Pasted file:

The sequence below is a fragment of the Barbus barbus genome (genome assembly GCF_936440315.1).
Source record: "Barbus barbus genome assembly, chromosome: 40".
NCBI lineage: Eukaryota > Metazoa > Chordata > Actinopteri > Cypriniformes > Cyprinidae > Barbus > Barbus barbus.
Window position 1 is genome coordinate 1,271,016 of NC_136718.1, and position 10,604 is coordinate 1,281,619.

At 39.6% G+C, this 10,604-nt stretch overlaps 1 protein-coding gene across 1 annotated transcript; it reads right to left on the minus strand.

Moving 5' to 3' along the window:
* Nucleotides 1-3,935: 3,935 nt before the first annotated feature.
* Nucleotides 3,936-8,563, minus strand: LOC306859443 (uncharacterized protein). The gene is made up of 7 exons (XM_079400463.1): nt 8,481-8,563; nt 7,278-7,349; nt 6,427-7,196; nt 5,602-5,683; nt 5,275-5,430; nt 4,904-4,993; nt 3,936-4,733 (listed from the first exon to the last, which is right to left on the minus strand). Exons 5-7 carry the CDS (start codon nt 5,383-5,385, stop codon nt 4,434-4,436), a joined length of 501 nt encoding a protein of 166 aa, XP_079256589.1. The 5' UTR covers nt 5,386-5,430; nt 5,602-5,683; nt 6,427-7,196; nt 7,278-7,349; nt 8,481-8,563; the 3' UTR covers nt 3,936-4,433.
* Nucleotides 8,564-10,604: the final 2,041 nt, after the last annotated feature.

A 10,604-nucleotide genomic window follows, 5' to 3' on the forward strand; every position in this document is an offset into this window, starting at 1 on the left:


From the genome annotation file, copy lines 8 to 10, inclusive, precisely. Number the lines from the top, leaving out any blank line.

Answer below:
* Nucleotides 3,936-8,563, minus strand: LOC306859443 (uncharacterized protein). The gene is made up of 7 exons (XM_079400463.1): nt 8,481-8,563; nt 7,278-7,349; nt 6,427-7,196; nt 5,602-5,683; nt 5,275-5,430; nt 4,904-4,993; nt 3,936-4,733 (listed from the first exon to the last, which is right to left on the minus strand). Exons 5-7 carry the CDS (start codon nt 5,383-5,385, stop codon nt 4,434-4,436), a joined length of 501 nt encoding a protein of 166 aa, XP_079256589.1. The 5' UTR covers nt 5,386-5,430; nt 5,602-5,683; nt 6,427-7,196; nt 7,278-7,349; nt 8,481-8,563; the 3' UTR covers nt 3,936-4,433.
* Nucleotides 8,564-10,604: the final 2,041 nt, after the last annotated feature.

A 10,604-nucleotide genomic window follows, 5' to 3' on the forward strand; every position in this document is an offset into this window, starting at 1 on the left: